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NOTE: The first page of text has been automatically extracted and included below in lieu of an abstract

The Development of a Q-Matrix for the Concept Assessment Tool for Statics Abstract

A concept inventory (CI) is a multiple-choice instrument designed to evaluate whether a person has an accurate, working knowledge of a specific set of concepts. An important role of -conceptions their students hold which may

successfully in instructional settings, due in part to statistical analysis techniques that are

To begin filling this gap, a study was conducted to determine the applicability of a new statistical method called the Fusion Model to the Concept Assessment Tool for Statics (CATS) among engineering students from various universities. A four-phase procedure was developed to apply the Fusion Model to CATS. Each phase had a specific objective that was tied to a primary research question. This paper focuses on phase 1 the generation of a Q-matrix that relates a set of cognitive attributes to specific CATS questions. The process used in this phase of the study consisted of analyzing the items in CATS and determining the cognitive attributes required for students to choose the framework facets of understanding. Results from this study led to the development of a Q-matrix in which 13 attributes were identified among the 27 items. Six of those attributes were identified and expected to be more problematic. Identification of these attributes provide an additional diagnostic information to instructors because instructors will know not only which concepts the students find more difficult, but also what specific attributes contribute to making the concept difficult. With this added information, instruction can be targeted to those specific attributes or concepts.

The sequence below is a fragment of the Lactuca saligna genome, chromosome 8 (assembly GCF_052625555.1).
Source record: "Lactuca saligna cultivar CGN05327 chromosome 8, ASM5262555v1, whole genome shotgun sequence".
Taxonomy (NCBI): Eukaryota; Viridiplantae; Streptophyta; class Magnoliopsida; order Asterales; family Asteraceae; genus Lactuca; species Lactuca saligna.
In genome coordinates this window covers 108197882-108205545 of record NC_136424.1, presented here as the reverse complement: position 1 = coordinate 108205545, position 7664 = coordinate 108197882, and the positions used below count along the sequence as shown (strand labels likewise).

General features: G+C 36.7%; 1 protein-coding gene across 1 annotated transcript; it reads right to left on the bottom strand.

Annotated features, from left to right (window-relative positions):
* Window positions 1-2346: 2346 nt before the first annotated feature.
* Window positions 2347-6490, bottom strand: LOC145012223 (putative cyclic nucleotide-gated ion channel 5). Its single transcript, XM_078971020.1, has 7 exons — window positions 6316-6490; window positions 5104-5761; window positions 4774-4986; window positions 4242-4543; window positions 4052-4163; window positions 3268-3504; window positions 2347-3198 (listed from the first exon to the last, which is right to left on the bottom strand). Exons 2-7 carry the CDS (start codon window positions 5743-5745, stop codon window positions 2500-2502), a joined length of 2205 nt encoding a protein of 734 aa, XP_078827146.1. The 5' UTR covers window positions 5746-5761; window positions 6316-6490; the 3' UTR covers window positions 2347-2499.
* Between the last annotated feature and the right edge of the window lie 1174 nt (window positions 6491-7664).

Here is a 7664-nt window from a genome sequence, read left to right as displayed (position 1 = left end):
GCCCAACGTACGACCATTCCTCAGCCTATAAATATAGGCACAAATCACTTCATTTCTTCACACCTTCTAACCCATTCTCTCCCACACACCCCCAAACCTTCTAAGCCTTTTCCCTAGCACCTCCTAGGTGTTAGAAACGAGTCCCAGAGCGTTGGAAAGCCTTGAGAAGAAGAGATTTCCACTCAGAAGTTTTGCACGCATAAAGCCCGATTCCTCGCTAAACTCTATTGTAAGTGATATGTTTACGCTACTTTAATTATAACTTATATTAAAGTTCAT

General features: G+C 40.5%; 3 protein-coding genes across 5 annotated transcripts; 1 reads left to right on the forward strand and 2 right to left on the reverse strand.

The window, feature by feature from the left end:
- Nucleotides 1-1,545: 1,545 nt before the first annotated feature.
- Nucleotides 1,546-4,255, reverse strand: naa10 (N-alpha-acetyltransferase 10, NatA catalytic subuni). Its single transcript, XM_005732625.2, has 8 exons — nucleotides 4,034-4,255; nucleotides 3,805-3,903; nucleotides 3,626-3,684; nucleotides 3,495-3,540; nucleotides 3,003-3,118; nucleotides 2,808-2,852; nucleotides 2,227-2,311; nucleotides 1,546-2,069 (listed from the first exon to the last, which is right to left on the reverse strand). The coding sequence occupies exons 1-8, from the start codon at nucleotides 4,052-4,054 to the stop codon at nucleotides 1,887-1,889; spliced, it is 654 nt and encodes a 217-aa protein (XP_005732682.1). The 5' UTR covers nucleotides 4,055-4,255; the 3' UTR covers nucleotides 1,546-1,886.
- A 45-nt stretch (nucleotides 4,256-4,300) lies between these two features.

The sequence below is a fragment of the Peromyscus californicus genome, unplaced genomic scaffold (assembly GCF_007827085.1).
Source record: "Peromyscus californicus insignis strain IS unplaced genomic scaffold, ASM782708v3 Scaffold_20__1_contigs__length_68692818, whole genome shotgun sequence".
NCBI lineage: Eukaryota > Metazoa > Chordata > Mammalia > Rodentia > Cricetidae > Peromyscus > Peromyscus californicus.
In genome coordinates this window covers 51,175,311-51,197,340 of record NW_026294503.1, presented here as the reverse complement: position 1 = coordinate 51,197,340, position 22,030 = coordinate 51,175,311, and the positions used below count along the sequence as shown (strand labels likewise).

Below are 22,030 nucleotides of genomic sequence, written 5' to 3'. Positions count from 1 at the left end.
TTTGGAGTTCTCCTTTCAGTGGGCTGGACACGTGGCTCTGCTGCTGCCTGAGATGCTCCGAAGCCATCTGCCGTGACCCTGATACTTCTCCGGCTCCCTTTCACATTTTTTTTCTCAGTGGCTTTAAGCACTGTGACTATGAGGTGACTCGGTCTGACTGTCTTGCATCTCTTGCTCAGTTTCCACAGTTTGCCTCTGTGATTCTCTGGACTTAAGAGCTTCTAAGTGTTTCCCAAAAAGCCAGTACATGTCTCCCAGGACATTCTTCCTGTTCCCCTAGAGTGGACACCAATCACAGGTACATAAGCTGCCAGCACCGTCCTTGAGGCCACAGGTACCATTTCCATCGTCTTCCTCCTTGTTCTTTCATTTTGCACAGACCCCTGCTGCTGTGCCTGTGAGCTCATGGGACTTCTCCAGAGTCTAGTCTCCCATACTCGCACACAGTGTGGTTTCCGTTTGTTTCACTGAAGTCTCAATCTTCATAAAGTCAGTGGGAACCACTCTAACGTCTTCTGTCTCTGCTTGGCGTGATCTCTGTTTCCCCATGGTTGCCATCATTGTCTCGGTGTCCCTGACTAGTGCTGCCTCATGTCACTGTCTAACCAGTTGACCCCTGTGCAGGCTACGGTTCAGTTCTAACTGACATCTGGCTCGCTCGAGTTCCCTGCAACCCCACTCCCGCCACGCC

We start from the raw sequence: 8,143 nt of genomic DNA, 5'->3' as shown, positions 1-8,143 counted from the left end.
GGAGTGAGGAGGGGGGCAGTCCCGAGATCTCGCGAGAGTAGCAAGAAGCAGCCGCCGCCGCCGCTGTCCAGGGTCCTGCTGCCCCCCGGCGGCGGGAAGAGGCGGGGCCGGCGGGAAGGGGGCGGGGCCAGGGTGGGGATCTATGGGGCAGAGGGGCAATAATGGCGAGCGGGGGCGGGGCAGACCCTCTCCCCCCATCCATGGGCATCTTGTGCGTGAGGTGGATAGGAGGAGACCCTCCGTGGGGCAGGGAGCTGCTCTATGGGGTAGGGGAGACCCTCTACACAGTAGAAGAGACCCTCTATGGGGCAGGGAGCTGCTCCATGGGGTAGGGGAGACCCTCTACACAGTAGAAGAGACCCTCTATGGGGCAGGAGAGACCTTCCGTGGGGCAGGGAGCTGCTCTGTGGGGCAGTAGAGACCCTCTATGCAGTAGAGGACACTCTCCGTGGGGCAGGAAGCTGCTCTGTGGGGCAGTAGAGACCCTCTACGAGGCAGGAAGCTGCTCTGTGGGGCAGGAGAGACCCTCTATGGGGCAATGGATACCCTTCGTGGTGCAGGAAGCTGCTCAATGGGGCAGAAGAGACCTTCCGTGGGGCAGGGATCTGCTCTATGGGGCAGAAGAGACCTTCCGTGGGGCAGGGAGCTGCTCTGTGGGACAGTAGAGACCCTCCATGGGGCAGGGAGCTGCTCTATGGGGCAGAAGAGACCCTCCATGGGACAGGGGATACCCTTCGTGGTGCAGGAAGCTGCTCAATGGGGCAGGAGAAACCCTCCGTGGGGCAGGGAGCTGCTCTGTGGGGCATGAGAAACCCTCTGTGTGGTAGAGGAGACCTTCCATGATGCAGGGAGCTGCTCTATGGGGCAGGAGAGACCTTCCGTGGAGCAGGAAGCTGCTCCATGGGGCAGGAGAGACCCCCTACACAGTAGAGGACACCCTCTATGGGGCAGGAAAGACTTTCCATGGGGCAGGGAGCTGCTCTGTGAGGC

For the past several years, programs within the National Science Foundation (NSF) have provided funding to Science, Technology, Engineering, and Math (STEM) educators to encourage the creation of various discipline specific concept inventories1. A concept inventory (CI) is a multiple-choice instrument designed to evaluate whether a person has an accurate, working knowledge of a specific set of concepts2. An important role instructors with clues about the pre-conceptions their students hold which may be actively interfering with learning. Similarly, the Concept Assessment Tool for Statics (CATS) has been l understanding of fundamental statics concepts3. The multiple choice questions in CATS were developed according to specific statics concepts.

solving static problem. Engineering statics is a pivotal course in fields related to mechanical and civil engineering. It is the branch of mechanics concerned with the analysis of loads (force, torque/moment) on physical systems in static equilibrium4. Specifically, statics concepts are used in the analysis of structures such as those in architectural and structural engineering.

Santiago Roman, A., & Streveler, R., & Steif, P., & DiBello, L. (2010, June), The Development Of A Q Matrix For The Concept Assessment Tool For Statics Paper presented at 2010 Annual Conference & Exposition, Louisville, Kentucky. 10.18260/1-2--16659